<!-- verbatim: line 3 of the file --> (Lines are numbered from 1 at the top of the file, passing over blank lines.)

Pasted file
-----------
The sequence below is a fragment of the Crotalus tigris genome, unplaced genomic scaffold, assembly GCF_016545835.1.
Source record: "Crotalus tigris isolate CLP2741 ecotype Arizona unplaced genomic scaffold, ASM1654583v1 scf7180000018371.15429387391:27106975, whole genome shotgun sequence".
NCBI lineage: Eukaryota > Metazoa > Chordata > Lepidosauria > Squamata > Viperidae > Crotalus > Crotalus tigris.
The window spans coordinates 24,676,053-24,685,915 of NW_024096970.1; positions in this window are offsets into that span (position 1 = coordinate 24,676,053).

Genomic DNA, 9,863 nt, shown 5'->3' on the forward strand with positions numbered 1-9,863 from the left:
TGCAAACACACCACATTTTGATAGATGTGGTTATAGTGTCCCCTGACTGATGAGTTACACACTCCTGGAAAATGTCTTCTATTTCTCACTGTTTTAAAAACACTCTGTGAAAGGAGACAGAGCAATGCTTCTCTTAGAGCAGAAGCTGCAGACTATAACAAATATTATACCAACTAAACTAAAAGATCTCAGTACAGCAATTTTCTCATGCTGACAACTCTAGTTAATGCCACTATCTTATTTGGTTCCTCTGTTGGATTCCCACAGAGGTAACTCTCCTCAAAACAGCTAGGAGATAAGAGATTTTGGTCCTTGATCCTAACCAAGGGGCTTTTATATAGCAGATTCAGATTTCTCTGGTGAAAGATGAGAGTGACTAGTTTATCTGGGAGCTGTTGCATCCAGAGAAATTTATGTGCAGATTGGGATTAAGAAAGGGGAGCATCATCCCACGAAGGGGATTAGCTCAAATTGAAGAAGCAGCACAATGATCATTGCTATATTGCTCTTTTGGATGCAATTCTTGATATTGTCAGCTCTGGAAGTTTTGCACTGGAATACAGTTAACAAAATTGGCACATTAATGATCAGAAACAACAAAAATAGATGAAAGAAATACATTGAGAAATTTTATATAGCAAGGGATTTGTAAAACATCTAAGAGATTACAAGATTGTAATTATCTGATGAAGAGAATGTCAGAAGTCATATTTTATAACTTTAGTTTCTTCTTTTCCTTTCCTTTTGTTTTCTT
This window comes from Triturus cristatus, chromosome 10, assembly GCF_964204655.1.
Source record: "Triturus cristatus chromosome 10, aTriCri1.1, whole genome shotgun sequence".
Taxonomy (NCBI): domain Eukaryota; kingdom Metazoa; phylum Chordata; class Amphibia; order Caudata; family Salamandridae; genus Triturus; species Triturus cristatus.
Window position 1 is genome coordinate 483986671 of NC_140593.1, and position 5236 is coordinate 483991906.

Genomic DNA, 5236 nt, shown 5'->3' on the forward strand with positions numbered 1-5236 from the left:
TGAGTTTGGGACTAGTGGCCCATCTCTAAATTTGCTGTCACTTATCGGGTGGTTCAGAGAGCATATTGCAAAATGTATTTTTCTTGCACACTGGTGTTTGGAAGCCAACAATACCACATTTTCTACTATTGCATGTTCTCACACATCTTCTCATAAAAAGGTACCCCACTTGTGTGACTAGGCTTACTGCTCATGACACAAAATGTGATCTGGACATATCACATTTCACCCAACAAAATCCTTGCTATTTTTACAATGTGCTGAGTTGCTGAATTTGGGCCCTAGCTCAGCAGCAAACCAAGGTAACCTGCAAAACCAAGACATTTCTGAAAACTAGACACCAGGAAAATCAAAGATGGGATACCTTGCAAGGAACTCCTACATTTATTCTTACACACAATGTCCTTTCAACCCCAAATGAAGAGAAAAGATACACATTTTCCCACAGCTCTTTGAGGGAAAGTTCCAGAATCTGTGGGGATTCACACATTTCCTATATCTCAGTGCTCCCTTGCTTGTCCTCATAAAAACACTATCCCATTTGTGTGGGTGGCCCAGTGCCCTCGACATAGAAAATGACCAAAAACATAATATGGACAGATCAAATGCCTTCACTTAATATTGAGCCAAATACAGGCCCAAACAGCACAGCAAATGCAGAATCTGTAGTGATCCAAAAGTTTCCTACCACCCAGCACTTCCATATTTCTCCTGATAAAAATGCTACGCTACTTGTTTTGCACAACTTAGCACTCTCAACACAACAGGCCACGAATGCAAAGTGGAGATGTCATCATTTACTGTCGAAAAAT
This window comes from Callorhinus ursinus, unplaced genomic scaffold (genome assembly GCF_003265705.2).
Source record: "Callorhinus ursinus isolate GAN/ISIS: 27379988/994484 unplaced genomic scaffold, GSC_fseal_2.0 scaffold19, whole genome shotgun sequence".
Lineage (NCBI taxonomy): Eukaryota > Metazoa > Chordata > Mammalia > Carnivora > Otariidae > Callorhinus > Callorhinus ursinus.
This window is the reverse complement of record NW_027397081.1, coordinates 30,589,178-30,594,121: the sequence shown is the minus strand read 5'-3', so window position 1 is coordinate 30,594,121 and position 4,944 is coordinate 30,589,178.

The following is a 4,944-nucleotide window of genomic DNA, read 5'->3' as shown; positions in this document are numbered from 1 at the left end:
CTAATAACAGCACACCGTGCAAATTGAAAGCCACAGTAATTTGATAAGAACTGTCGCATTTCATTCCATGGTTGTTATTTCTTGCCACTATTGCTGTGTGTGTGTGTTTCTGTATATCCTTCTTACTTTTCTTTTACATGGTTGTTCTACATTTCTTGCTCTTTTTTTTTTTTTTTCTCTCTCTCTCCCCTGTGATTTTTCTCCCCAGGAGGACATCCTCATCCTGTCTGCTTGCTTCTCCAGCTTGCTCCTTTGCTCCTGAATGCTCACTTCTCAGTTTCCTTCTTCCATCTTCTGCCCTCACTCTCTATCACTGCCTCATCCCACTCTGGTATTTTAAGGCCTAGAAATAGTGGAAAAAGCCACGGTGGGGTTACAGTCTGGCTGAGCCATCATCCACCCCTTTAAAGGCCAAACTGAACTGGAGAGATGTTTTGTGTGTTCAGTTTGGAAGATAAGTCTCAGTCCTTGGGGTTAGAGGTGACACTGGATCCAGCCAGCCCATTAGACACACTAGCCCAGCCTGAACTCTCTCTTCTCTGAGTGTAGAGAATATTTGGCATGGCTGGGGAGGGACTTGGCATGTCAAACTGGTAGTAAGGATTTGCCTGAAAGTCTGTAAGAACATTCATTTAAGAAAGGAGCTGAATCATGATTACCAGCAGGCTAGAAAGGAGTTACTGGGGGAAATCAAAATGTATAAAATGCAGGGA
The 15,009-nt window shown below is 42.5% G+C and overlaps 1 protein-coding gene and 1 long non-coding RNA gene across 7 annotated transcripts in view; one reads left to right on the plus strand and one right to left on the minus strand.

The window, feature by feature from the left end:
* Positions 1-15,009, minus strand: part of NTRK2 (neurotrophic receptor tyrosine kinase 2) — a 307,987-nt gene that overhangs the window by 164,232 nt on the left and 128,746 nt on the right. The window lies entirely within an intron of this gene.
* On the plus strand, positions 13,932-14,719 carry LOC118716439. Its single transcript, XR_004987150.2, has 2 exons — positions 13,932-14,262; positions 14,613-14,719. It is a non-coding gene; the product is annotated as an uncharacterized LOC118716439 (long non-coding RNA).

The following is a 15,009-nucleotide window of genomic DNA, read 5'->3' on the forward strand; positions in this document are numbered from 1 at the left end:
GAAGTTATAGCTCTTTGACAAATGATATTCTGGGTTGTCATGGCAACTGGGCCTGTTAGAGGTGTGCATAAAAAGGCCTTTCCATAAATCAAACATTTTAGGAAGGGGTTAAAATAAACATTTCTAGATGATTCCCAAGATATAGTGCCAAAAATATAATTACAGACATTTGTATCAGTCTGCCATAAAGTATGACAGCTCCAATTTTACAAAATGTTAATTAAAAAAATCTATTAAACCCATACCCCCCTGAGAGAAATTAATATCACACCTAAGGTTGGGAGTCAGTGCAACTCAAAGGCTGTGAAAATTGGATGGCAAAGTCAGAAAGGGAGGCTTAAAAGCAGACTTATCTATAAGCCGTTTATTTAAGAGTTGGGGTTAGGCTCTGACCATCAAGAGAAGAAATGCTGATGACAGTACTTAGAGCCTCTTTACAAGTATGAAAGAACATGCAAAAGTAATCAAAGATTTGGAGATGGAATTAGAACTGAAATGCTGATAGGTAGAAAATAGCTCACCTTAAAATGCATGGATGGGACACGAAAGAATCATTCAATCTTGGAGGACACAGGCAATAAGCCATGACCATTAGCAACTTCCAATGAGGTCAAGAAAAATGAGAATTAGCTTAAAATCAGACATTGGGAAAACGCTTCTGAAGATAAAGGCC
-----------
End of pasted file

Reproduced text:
NCBI lineage: Eukaryota > Metazoa > Chordata > Lepidosauria > Squamata > Viperidae > Crotalus > Crotalus tigris.